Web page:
TEREZIN, Czech Republic, June 30 (UPI) — Leadership comes in many forms. Often it springs from a crisis — often from evil. Normal people become heroes. The collapse of communism and Nazism was an end. It was also a beginning.
Last week I had lunch at London’s Oxford and Cambridge Club with Sir Michael Burton. Sir Michael was deputy commandant of the British Military Government and the last British minister in divided Berlin. He was assistant undersecretary of state for the Middle East and ambassador to Prague from 1994 to 1997. He is, like me, a Magdalen man.
Michael is a quiet hero. He is down to earth — a man of common means who has worked behind the scenes with little public credit sought. As a Knight Commander of the Royal Victorian Order and Commander of the Most Distinguished Order of St. Michael and St. George he has been honored by those who recognized his indispensability.
“Leaders,” said Sir Michael, “see problem situations where others don’t.”
This is true of Prince Radu of Romania. Prince Radu is running as an Independent presidential candidate in Romania. He spoke to assembled guests at the Royal Over-Seas League. “We have many problems in Romania. … I will focus on agriculture; infrastructure and motorways. … We cannot ignore the Roma minority — there are 2.9 million Roma and we pretend they don’t exist; we must manage our relationship with Moldova and with Hungarians in Romania better.
“The president must be ethical and professional. He must stay within the areas defined by the constitution. … I am running to espouse the values of democracy, not monarchy. I will respect the constitution. … I will represent the state — the people — not a political party.”
Radu is a man the Romanians should support.
In Terezin, 10 days later, the air is stifling and thick. A dark foreboding tension hangs over what was once a normal Czech town. Theresienstadt — Nazi Germany managed to make the town a symbol of annihilation. But from the ashes of the past, from the sickness of genocide, a new future arises.
Today, the last day of the 5th Holocaust Era Assets Conference after Washington, Stockholm, Rome and Berlin, the venue is the Riding Hall of Terezin — the former German show camp from which tens of thousands were deported to death camps. Bright minds and talents were wiped from the face of the Earth. Culture was obliterated, replaced by diabolical theater. In the 1940s smoke and mirrors masking genocide was certified by the Swiss-based International Committee of the Red Cross as perfectly normal. Only recently has the ICRC apologized after resisting for decades.
Stuart E. Eizenstat, the official U.S. delegate to the Assets conference, is a man of numerous talents and of great seriousness of purpose. Global Panel and the Prague Society hosted him and J. Christian Kennedy, the U.S. government’s special envoy on Holocaust Issues, at a small reception days earlier at the lovely Crown Plaza Prague Castle. Eizenstat served Presidents Carter and Clinton in senior positions — as chief domestic policy adviser, ambassador, undersecretary of state, undersecretary of commerce and finally deputy treasury secretary — he is a man who knows public policy well.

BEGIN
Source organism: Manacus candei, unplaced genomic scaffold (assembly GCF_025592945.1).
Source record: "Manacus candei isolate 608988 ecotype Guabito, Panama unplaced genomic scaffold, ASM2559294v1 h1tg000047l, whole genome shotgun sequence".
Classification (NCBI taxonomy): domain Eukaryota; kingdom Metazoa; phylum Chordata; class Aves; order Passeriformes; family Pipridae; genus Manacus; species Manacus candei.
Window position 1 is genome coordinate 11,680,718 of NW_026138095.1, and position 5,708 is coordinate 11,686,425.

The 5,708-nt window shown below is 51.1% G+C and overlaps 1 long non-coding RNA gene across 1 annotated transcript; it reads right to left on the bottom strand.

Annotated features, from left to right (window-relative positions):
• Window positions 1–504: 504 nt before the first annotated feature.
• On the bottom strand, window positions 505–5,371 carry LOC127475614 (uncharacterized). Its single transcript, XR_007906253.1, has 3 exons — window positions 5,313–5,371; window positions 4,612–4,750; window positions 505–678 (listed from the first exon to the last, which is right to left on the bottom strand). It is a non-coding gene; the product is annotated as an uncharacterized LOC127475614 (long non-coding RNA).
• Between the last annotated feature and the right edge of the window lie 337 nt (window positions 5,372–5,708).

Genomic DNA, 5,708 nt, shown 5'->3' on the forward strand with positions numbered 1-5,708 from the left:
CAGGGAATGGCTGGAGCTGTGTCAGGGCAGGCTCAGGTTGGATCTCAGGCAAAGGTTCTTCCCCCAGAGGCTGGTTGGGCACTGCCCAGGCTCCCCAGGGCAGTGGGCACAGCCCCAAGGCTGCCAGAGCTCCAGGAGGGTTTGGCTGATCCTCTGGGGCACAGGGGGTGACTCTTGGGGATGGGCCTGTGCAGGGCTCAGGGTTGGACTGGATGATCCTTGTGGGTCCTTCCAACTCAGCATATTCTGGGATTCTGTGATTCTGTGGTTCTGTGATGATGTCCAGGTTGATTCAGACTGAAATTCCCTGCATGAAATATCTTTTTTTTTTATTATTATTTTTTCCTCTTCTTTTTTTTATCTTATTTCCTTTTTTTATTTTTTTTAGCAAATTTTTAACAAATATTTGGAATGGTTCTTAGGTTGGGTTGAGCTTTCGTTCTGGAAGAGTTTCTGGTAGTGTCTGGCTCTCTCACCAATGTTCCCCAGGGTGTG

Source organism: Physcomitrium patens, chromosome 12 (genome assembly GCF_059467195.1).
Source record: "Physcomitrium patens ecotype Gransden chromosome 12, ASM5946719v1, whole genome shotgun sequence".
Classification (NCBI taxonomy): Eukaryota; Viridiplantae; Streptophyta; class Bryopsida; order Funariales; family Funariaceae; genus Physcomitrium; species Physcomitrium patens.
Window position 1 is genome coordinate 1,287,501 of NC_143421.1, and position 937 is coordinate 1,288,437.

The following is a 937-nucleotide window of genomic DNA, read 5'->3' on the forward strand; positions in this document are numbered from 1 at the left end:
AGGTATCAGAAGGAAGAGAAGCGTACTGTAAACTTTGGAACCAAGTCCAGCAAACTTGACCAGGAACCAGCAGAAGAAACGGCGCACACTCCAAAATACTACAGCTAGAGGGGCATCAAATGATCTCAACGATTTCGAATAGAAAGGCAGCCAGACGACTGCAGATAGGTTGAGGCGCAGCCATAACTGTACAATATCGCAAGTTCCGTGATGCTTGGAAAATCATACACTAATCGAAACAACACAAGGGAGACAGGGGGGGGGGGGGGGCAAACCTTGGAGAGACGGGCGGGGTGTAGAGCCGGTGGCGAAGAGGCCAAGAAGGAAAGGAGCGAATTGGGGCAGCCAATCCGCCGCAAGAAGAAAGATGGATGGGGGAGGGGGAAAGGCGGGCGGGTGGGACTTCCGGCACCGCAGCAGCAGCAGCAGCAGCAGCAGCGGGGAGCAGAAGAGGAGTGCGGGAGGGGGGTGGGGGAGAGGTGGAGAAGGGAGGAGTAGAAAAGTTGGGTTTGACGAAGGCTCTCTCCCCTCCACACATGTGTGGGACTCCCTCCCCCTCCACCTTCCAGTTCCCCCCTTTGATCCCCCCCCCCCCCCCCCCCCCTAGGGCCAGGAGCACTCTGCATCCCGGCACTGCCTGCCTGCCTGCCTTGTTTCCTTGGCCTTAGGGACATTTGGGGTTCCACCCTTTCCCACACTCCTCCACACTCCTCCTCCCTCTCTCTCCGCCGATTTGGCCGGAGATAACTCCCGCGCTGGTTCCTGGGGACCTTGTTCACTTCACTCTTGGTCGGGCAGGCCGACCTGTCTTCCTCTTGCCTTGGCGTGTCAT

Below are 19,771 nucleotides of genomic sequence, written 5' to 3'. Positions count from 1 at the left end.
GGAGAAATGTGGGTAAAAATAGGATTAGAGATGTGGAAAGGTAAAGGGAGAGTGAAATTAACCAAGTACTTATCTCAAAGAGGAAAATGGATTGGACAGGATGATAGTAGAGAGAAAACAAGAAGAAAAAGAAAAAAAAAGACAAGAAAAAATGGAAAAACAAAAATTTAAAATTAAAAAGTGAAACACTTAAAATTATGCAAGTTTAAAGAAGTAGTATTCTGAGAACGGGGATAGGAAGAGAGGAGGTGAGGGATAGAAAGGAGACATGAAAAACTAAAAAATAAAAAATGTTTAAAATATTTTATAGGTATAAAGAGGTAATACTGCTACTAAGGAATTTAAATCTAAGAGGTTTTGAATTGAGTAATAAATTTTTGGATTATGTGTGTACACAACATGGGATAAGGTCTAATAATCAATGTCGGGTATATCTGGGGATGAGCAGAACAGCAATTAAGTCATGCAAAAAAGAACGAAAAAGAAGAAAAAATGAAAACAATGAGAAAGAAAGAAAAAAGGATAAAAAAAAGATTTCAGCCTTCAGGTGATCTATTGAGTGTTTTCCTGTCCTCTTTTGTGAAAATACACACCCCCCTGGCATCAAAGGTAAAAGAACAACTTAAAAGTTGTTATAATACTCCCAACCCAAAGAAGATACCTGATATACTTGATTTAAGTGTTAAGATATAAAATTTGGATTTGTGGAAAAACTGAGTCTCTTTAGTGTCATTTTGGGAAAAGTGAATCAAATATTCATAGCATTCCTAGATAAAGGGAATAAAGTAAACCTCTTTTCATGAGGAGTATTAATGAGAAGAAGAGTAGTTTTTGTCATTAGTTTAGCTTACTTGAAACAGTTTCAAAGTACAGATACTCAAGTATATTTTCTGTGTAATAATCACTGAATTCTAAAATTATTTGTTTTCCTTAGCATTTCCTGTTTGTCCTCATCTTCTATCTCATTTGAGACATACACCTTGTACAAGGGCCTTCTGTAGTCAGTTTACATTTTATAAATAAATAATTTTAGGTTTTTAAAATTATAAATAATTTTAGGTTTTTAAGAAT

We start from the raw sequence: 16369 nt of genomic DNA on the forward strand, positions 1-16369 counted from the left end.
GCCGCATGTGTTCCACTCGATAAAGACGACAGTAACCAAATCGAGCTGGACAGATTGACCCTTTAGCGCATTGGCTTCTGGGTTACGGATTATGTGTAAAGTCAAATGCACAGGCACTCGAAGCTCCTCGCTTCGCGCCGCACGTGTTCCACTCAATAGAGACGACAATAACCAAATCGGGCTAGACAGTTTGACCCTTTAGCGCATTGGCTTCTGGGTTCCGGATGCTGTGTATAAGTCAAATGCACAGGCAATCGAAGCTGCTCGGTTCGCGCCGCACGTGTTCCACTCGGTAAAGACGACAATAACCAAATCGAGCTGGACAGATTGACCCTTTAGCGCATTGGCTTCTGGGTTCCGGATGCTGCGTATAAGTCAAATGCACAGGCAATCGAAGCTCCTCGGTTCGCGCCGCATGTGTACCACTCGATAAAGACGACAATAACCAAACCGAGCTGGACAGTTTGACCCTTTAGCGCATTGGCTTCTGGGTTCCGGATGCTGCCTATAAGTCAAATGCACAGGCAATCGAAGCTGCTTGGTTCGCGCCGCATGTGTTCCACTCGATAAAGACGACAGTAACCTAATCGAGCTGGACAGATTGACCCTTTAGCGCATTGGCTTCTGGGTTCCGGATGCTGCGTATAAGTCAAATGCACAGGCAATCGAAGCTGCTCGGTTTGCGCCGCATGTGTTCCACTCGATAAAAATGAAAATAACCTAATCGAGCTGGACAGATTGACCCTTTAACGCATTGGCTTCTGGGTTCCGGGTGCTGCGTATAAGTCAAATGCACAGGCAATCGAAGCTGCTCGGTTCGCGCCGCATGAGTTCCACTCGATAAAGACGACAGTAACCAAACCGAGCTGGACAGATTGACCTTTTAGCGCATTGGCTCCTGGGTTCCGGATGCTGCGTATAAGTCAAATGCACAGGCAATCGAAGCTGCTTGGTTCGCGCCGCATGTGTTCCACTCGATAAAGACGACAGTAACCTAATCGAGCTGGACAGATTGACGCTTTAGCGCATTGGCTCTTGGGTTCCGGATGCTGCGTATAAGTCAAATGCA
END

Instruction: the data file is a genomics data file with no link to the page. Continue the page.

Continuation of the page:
Eizenstat, a friend and mentor who I have known for more than two decades, is introduced by Princess Elizabeth Lobkowics, whose property was confiscated by the Communist Czech regime and returned later after a hard fight. She is an honest lady; salt of the earth. Eizenstat has spent 30 years fighting for the assets of those disenfranchised — Jewish and non-Jewish alike. “We must move quickly or those dispossessed will have all perished. … The Holocaust was a war within a war. … We must put this in the mind of young people to prevent further genocide — like the type happening in Darfur.
“Even my own beloved America made serious mistakes. We did not open the border to refugees. This was a sign to Hitler that the world doesn’t care. During the ensuing years many of the victims became footnotes. It is disgraceful. There are abject poor people living in New York today who had all their assets stolen by Hitler’s regime.”
Eizenstat had written a memo in April 1978 suggesting President Carter create the President’s Commission on the Holocaust. With Elie Wiesel, the Holocaust survivor and Nobel laureate as chair, the Commission began its work that would culminate in the creation of the U.S. Holocaust Memorial. It is the third most visited site in Washington.
“During the Carter presidency we learned from these mistakes. We issued special visas for Iranian refugees. Human rights became a primary focus.”
Today in Terezin, “there was hardly a dry eye,” said Cyprus Ambassador Achilleas Antoniades, after the Defiant Requiem, directed by Dean Murry Sidlin of the Benjamin T. Rome School of Music at the Catholic University in Washington, closed the conference.
The communists saw the Holocaust as a footnote in history and did less than nothing to preserve its memory.
Nazism and communism are the flip-side of the same coin.
Leadership often springs from evil.
(UPI International Columnist Marc S. Ellenbogen is chairman of the Berlin, Copenhagen and Sydney-based Global Panel Foundation and president of the Prague Society. A supporter of the anti-communist underground, he has advised political candidates and is a founding trustee of the Democratic Expat Leadership Council.)